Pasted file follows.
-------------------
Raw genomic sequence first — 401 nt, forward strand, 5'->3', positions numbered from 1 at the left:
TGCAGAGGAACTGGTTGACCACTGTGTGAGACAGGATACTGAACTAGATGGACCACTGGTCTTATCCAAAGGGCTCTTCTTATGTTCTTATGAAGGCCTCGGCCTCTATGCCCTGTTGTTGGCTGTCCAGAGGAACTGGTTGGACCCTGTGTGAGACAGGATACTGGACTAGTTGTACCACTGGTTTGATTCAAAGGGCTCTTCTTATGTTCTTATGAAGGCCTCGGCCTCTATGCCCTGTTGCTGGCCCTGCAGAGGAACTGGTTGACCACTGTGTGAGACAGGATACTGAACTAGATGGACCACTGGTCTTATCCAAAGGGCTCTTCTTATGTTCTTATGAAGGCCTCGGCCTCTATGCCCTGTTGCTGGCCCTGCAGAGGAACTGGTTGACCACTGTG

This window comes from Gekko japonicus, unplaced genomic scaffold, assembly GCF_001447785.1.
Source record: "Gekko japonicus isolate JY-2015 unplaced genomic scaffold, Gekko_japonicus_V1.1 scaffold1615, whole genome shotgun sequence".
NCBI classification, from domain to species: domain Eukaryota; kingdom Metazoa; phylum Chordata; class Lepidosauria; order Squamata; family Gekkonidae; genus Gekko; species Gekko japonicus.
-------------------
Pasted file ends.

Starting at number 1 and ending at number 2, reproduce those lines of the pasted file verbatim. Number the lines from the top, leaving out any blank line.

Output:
Raw genomic sequence first — 401 nt, forward strand, 5'->3', positions numbered from 1 at the left:
TGCAGAGGAACTGGTTGACCACTGTGTGAGACAGGATACTGAACTAGATGGACCACTGGTCTTATCCAAAGGGCTCTTCTTATGTTCTTATGAAGGCCTCGGCCTCTATGCCCTGTTGTTGGCTGTCCAGAGGAACTGGTTGGACCCTGTGTGAGACAGGATACTGGACTAGTTGTACCACTGGTTTGATTCAAAGGGCTCTTCTTATGTTCTTATGAAGGCCTCGGCCTCTATGCCCTGTTGCTGGCCCTGCAGAGGAACTGGTTGACCACTGTGTGAGACAGGATACTGAACTAGATGGACCACTGGTCTTATCCAAAGGGCTCTTCTTATGTTCTTATGAAGGCCTCGGCCTCTATGCCCTGTTGCTGGCCCTGCAGAGGAACTGGTTGACCACTGTG